Posts Tagged “Reformation”
Was the Reformation exclusive to Calvinism?
Posted by simon peter sutherland in 500th Anniversaries, Limited Atonement, Reformation 2017 on October 24, 2017
In only a few days now the actual 500th anniversary of the Reformation will be upon us.
31 October for me is a time that can inspire things to be straightened out. A time that inspires misconceptions to be challenged and for the voices of the people to be heard.
At this time of such a momentous anniversary, there is a common misunderstanding today that I have noticed for sometime, where popular preachers from America often associate the labelling of ‘reformed Theology’ as somewhat exclusive to Calvinism.
There are a lot of brothers in America who claim ‘reformed Theology’ is little more than Calvinism in a nutshell.
Calvinism they say, is nothing more than the pure Gospel.
These claims however are highly speculative and cannot be verified beyond doubt in the face of history and Scripture.
The facts remain that reformed theology can be divided into about four branches or positions.
The facts remain that when Luther nailed his 95 theses to the Castle Church door in Wittenberg in 1517, John Calvin was only eight years old.
Calvin was born 10 July 1509 in Noyon, France, which is nearly 600 miles from Wittenberg. When Luther stood at the Diet of Worms in 1521 and the outbreak of the Reformation spread, Calvin was an 11 year old boy who went on to study Philosophy in Paris. He went on to study and pursue a career in law and would not experience a conversion to Christ until 1533 when he was about 24 years old.
By that time Luther had already been excommunicated, translated the New Testament into German and his complete German translation of the Bible was close to being published. The following year Tyndale’s New Testament was in its final revision and the majority of key reformation books had been published and distributed.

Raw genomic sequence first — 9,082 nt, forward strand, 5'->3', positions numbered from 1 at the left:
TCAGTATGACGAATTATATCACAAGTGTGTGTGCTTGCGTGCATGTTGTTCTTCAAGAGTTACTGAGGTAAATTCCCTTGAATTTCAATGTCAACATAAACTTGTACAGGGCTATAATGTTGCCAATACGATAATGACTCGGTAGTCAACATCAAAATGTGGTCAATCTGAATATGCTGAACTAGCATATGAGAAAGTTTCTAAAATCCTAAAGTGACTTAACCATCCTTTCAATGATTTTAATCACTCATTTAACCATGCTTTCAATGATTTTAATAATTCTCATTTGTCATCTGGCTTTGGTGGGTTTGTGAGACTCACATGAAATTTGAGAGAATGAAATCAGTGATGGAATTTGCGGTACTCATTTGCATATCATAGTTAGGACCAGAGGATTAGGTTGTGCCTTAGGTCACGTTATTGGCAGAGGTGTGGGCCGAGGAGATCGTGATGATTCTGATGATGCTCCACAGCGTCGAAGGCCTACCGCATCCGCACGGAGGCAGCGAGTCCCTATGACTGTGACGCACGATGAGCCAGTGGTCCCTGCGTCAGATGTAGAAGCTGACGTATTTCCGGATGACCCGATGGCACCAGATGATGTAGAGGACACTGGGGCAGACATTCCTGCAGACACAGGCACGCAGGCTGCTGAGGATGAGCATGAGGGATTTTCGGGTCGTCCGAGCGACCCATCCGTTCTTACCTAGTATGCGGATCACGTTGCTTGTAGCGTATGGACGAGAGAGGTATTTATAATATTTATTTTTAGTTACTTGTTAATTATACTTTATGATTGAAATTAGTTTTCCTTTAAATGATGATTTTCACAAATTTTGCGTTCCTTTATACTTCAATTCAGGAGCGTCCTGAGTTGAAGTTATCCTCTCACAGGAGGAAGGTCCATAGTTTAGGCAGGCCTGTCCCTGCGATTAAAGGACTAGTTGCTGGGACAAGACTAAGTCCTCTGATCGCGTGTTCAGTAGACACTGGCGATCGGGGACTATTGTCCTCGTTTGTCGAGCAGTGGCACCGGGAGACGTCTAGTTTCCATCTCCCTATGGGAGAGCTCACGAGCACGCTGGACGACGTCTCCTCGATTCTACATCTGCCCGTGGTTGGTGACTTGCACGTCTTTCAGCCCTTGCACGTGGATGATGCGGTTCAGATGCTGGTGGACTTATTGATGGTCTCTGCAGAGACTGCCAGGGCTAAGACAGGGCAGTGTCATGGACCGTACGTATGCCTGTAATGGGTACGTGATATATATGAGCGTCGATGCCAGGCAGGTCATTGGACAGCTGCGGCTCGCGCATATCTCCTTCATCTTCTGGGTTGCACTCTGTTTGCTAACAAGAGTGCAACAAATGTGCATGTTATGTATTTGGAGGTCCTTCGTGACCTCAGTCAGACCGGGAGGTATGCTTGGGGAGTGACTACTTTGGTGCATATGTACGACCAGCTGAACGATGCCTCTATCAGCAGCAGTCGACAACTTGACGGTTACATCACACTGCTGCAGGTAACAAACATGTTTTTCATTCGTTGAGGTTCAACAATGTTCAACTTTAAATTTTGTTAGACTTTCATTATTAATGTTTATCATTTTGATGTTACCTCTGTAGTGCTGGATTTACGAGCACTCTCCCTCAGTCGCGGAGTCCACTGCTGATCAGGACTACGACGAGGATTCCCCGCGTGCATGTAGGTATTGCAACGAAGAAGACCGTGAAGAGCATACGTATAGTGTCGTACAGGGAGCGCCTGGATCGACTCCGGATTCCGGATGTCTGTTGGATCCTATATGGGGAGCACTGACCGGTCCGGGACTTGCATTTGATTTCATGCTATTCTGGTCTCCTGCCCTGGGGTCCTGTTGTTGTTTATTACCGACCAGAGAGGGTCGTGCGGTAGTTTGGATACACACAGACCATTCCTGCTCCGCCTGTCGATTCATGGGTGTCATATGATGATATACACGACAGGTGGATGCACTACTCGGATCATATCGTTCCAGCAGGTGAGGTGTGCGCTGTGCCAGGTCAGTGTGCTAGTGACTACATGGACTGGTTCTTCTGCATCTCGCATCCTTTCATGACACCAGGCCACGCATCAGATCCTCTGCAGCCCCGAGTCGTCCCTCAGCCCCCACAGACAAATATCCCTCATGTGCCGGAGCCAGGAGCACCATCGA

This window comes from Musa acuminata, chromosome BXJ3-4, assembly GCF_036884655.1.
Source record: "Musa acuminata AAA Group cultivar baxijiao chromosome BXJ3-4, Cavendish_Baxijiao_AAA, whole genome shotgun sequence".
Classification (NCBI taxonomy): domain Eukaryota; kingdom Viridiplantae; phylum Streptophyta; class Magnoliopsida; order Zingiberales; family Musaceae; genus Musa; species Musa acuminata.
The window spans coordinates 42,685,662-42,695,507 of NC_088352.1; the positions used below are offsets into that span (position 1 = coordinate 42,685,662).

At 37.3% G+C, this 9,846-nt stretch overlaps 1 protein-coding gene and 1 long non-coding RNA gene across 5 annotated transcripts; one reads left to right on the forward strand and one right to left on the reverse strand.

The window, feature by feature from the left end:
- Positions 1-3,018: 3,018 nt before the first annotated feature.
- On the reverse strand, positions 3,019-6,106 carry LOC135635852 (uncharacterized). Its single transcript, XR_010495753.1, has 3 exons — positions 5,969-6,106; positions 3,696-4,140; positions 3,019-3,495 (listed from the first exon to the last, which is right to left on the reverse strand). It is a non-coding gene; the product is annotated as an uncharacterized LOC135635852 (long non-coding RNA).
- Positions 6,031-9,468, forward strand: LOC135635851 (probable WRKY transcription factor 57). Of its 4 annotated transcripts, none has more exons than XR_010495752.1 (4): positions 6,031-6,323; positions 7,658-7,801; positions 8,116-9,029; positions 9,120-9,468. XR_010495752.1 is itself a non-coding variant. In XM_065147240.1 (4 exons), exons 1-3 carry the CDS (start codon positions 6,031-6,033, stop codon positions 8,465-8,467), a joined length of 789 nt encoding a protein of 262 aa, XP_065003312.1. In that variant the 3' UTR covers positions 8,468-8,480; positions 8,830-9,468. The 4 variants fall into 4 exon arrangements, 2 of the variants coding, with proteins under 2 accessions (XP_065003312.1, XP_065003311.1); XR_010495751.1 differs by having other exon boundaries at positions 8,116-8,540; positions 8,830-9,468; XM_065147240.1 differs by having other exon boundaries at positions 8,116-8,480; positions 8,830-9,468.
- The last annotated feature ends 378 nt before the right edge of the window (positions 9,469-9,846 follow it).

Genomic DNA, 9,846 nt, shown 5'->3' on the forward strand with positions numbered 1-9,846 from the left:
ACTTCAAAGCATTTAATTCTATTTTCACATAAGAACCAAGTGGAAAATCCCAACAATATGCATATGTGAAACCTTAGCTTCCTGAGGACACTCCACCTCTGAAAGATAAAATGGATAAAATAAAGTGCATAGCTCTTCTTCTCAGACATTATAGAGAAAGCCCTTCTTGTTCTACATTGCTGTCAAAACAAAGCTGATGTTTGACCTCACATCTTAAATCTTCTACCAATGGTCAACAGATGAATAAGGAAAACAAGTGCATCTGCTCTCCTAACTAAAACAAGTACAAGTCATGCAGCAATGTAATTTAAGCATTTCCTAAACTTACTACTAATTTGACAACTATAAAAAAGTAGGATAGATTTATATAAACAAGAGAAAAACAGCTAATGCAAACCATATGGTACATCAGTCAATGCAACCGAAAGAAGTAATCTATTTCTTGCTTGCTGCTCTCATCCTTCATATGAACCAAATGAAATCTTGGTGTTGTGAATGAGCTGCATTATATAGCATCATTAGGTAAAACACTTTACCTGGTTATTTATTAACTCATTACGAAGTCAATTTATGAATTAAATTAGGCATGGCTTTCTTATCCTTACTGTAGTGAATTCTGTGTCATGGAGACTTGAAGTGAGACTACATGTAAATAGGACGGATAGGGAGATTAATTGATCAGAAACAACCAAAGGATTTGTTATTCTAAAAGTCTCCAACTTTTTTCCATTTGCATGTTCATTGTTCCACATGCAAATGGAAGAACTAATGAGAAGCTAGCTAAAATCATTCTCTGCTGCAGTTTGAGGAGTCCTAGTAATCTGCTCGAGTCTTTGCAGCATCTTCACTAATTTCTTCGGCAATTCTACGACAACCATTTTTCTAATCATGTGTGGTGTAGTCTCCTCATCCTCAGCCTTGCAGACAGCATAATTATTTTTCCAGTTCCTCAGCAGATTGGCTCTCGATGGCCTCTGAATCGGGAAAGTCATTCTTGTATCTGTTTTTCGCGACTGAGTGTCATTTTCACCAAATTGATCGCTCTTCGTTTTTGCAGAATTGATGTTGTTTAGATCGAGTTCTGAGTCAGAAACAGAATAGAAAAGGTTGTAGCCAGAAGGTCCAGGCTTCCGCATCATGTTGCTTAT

By 1536 Calvin was working hard to reform the Church in Geneva and his publication of ‘the Institutes of the Christian Religion’ was in its 1st edition. And through his preaching and influence in Geneva, Calvin’s branch of the reformation spread throughout Geneva and the reformation reached its peak by 1545 and by influence continued on till about 1620. By 1545, many publications had been published and the majority position of the Reformation was Lutheran. Calvinism mainly taking root in France, Netherlands, and Scotland and remaining until after the counter reformation of 1648.
From the mid 16th century – the mid 17th century, Calvinism had taken root in England, Scotland, Greece, and Wales during the Puritan era, while Lutheranism held a majority throughout Europe, even making its way back to Rome itself. Thus, the simple facts remain that although Calvin’s influence had branches within the Reformation, it was probably not referred to as Calvinism until the 18th or 19th centuries, the majority of Calvinistic thought process at that time being the development and spread of the doctrines proclaimed in 1618 at the Synod of Dort and the Puritans who left England during the 17th century for America.
John Calvin’s steadfast work and devotion to the faith is to be admired and admonished, and I value his contribution to the reformation. I regard Calvin’s commentaries on Scripture among the best available. But, I am less favourable concerning the common claims that reformed theology is nothing more than Calvinism. On the contrary, the claim is little more than a fictitious propagation of this centuries favourite American Calvinist preachers, who because of their position on believers baptism, would probably have been either imprisoned or drowned by the very same people they claim to revere.
Surely it is time now for this fallacious claim to be amended!